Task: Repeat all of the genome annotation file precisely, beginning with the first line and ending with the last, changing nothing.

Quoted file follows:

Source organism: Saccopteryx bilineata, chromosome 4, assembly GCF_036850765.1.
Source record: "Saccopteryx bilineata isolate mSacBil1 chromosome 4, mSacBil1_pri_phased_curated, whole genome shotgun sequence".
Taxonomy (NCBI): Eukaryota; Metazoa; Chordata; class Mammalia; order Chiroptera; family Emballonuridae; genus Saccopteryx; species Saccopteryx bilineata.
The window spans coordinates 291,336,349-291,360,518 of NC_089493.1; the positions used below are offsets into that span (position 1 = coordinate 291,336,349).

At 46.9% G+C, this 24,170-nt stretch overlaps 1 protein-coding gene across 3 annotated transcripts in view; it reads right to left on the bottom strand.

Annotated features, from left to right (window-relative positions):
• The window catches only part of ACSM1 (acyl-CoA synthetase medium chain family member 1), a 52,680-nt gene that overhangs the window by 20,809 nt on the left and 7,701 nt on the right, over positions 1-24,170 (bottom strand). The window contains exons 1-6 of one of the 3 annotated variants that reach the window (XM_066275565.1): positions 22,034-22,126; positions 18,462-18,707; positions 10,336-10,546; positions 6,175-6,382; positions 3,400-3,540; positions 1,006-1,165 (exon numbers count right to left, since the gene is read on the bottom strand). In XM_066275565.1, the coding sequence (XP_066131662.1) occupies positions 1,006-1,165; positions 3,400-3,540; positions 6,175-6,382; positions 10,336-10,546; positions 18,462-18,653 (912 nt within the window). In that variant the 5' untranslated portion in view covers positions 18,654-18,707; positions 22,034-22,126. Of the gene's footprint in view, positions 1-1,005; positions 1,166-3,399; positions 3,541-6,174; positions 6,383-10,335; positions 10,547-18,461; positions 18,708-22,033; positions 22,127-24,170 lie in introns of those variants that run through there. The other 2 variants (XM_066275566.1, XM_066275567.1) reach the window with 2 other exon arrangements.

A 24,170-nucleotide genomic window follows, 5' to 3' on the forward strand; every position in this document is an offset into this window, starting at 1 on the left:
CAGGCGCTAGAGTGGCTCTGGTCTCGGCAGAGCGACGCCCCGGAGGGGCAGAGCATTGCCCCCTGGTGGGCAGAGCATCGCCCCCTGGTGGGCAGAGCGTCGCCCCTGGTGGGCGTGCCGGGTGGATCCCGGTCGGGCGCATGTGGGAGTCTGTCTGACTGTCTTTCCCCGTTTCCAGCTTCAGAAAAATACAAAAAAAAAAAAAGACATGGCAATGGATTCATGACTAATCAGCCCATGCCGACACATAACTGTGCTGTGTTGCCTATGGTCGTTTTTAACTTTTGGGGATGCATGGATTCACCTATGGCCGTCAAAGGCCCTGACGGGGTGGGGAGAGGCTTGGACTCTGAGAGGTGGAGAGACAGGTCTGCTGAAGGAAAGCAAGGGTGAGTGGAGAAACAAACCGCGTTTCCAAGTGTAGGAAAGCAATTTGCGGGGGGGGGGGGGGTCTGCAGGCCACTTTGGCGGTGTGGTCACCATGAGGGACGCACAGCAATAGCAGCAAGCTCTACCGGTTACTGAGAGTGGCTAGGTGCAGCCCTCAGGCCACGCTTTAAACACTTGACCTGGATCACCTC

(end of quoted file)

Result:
Source organism: Saccopteryx bilineata, chromosome 4, assembly GCF_036850765.1.
Source record: "Saccopteryx bilineata isolate mSacBil1 chromosome 4, mSacBil1_pri_phased_curated, whole genome shotgun sequence".
Taxonomy (NCBI): Eukaryota; Metazoa; Chordata; class Mammalia; order Chiroptera; family Emballonuridae; genus Saccopteryx; species Saccopteryx bilineata.
The window spans coordinates 291,336,349-291,360,518 of NC_089493.1; the positions used below are offsets into that span (position 1 = coordinate 291,336,349).

At 46.9% G+C, this 24,170-nt stretch overlaps 1 protein-coding gene across 3 annotated transcripts in view; it reads right to left on the bottom strand.

Annotated features, from left to right (window-relative positions):
• The window catches only part of ACSM1 (acyl-CoA synthetase medium chain family member 1), a 52,680-nt gene that overhangs the window by 20,809 nt on the left and 7,701 nt on the right, over positions 1-24,170 (bottom strand). The window contains exons 1-6 of one of the 3 annotated variants that reach the window (XM_066275565.1): positions 22,034-22,126; positions 18,462-18,707; positions 10,336-10,546; positions 6,175-6,382; positions 3,400-3,540; positions 1,006-1,165 (exon numbers count right to left, since the gene is read on the bottom strand). In XM_066275565.1, the coding sequence (XP_066131662.1) occupies positions 1,006-1,165; positions 3,400-3,540; positions 6,175-6,382; positions 10,336-10,546; positions 18,462-18,653 (912 nt within the window). In that variant the 5' untranslated portion in view covers positions 18,654-18,707; positions 22,034-22,126. Of the gene's footprint in view, positions 1-1,005; positions 1,166-3,399; positions 3,541-6,174; positions 6,383-10,335; positions 10,547-18,461; positions 18,708-22,033; positions 22,127-24,170 lie in introns of those variants that run through there. The other 2 variants (XM_066275566.1, XM_066275567.1) reach the window with 2 other exon arrangements.

A 24,170-nucleotide genomic window follows, 5' to 3' on the forward strand; every position in this document is an offset into this window, starting at 1 on the left:
CAGGCGCTAGAGTGGCTCTGGTCTCGGCAGAGCGACGCCCCGGAGGGGCAGAGCATTGCCCCCTGGTGGGCAGAGCATCGCCCCCTGGTGGGCAGAGCGTCGCCCCTGGTGGGCGTGCCGGGTGGATCCCGGTCGGGCGCATGTGGGAGTCTGTCTGACTGTCTTTCCCCGTTTCCAGCTTCAGAAAAATACAAAAAAAAAAAAAGACATGGCAATGGATTCATGACTAATCAGCCCATGCCGACACATAACTGTGCTGTGTTGCCTATGGTCGTTTTTAACTTTTGGGGATGCATGGATTCACCTATGGCCGTCAAAGGCCCTGACGGGGTGGGGAGAGGCTTGGACTCTGAGAGGTGGAGAGACAGGTCTGCTGAAGGAAAGCAAGGGTGAGTGGAGAAACAAACCGCGTTTCCAAGTGTAGGAAAGCAATTTGCGGGGGGGGGGGGGGTCTGCAGGCCACTTTGGCGGTGTGGTCACCATGAGGGACGCACAGCAATAGCAGCAAGCTCTACCGGTTACTGAGAGTGGCTAGGTGCAGCCCTCAGGCCACGCTTTAAACACTTGACCTGGATCACCTC